2. Structural design and experimental details
The three-dimensional configuration and the cross-sectional view of the suggested MA are shown in Fig. 1. It was composed of a periodic array of dielectric cylinder sandwiched with non-noble metal of Ni film (Fig. 1(a)). The parameters of the period, the width and the residual layer of cylinder are denoted as p, w, and h2, respectively. It is noteworthy that the thickness of the bottom Ni layer (h1) is thick enough to prevent light transmission and therefore the absorption can be calculated by A = 1 - R, where R is the reflection. Noted that, the broadband absorption can be obtained by employing metal Ni, due to the nature of Ni. The thickness of the cylinder and the top Ni layer are h3 and h4 respectively. The optimized parameters are: p = 250 nm, w = 100 nm, h1 = 200 nm, h2 = 60 nm, h3 = 85 nm and h4 = 10 nm. The theoretical optimized procedures will be discussed further in next section.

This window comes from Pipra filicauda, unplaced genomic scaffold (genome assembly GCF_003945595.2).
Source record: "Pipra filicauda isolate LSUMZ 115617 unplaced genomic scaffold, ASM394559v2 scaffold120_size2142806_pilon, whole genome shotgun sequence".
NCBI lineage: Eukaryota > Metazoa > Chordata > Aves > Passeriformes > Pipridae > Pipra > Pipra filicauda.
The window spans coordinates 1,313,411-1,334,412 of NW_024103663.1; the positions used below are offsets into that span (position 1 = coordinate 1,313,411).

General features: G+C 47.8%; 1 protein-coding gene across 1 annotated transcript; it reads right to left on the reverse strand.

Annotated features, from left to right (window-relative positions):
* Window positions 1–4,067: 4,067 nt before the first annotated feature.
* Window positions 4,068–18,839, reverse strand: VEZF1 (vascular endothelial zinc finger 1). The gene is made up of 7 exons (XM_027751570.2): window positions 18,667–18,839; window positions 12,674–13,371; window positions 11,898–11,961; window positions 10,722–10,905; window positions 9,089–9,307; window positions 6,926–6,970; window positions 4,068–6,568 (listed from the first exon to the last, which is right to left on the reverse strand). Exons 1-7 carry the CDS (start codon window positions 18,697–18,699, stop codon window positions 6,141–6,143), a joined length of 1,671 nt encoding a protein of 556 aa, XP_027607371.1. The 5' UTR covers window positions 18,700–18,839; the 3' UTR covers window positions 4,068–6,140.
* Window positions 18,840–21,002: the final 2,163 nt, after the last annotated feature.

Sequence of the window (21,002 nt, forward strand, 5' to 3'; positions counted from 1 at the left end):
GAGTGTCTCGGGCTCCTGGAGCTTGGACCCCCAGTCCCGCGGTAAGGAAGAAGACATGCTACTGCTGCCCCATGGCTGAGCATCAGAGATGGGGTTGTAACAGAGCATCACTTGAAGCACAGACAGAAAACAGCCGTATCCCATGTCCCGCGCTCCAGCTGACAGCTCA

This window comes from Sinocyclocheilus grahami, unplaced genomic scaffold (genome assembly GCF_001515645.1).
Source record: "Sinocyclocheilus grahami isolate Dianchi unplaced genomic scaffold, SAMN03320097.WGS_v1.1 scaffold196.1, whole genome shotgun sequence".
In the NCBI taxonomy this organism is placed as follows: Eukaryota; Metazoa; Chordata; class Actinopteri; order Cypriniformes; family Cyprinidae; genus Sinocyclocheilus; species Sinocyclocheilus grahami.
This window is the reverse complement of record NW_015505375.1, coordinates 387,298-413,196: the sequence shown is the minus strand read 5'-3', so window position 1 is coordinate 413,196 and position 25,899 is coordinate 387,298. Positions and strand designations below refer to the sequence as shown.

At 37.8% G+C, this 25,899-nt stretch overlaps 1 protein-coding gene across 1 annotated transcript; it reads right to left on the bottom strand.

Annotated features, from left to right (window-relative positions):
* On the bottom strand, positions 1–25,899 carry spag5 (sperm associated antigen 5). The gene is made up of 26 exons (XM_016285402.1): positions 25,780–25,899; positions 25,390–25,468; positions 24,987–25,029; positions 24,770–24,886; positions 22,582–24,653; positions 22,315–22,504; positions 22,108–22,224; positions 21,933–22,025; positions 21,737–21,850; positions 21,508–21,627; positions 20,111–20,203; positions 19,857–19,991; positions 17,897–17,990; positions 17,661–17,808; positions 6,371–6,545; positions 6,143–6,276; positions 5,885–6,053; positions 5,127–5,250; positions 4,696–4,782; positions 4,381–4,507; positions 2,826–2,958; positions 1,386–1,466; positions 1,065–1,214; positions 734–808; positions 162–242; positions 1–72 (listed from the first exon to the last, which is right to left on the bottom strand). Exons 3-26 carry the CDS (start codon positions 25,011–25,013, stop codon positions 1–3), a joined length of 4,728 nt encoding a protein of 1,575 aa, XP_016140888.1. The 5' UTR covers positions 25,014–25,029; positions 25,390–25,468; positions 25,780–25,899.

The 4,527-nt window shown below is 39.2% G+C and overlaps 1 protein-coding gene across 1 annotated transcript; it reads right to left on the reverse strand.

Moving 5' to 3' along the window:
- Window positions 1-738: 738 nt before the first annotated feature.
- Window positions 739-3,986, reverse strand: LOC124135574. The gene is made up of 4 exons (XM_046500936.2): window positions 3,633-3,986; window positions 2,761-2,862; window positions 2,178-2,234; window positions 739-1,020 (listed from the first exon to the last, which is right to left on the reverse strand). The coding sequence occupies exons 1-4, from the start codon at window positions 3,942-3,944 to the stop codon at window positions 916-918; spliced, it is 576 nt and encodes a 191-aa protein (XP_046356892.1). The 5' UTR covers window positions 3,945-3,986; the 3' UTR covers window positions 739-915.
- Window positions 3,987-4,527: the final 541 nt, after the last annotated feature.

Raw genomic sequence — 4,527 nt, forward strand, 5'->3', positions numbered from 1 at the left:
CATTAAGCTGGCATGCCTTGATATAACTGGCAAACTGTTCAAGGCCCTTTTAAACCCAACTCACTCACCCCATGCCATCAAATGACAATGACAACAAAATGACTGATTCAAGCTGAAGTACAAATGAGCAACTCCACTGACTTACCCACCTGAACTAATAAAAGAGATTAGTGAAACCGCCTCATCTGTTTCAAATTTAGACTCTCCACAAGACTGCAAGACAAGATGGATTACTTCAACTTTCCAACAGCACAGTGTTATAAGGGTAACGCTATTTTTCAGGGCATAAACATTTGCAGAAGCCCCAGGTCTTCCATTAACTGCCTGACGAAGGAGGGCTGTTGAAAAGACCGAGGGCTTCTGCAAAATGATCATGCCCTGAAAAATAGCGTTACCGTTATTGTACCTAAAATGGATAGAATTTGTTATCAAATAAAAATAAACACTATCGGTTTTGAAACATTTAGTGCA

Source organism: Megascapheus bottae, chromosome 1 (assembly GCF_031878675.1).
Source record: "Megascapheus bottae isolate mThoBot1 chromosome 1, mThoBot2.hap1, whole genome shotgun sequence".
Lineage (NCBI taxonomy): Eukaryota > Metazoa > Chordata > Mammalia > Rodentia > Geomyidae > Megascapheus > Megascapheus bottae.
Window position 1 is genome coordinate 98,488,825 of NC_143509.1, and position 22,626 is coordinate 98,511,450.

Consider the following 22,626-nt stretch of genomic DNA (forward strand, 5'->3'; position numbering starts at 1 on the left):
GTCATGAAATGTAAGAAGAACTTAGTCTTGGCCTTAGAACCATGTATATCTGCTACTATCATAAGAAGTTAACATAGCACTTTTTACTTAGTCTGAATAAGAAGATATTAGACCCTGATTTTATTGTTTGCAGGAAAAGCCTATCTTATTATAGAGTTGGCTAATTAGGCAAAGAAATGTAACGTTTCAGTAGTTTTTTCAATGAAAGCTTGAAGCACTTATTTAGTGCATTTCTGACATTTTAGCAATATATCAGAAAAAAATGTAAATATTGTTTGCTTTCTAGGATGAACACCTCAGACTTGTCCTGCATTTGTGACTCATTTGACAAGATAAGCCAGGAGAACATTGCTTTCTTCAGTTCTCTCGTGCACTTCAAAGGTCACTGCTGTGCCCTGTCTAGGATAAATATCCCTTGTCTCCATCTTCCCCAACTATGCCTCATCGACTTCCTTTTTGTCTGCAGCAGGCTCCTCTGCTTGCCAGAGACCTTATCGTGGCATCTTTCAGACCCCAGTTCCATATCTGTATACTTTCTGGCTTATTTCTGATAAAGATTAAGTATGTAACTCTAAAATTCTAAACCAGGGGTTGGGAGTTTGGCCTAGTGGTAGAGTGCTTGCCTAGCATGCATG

Schematic of the procedures involved in fabrication of the proposed MA is presented in Fig. 2. The Silicon (Si) template is fabricated by the continuously variable spatial frequency photolithography (SVG Corporation, Nanocrystal) as we previously reported (Fig. 2(a)) [25, 26]. The laser beam (351 nm) is transmitted through the suppressed zero-order diffraction grating and only ± 1 orders of diffracted beams are selected to pass through the plane mirror and objective lens. These two diffracted beams are crossed on the top surface of the photoresist (RZJ-390PG) constructed on the monocrystal silicon substrate for exposure of 15 s and subsequently developed in NaOH solutions (6‰) for 6 s and dried by electric blow drier. Thereafter, the sample is etched through a fluorine-based ICP-RIE process. As a consequence, the Si template with periodic two-dimensional cylinder arrays is successfully produced. To fabricate the cost-effective MA, soft nano-imprinting lithography and thermal evaporation technology are adopted to fabricate the MA and the corresponding schematic procedures are illustrated in Fig. 2(b). Firstly, the thickness of 200 nm Ni film was sputtered onto the flat polyethylene (PET) substrate. Then, the UV resin (D10, PhiChem) was drop-cast onto a pre-fabricated Si template, and the PET substrate was placed onto the UV resin and imprinted under a constant pressure of 1.5 bar for 15s with a UV illumination of 500 mJ/cm2 at a wavelength of 395nm. Subsequently, by carefully peeling off the silicon template, the periodic cylinder arrays (UV resin) constructed on the PET substrate coated with flat Ni film was obtained . Finally, ultra-thin Ni film with a thickness of about 10 nm is deposited on the periodic cylinder array by thermal evaporation to give the proposed MA structure.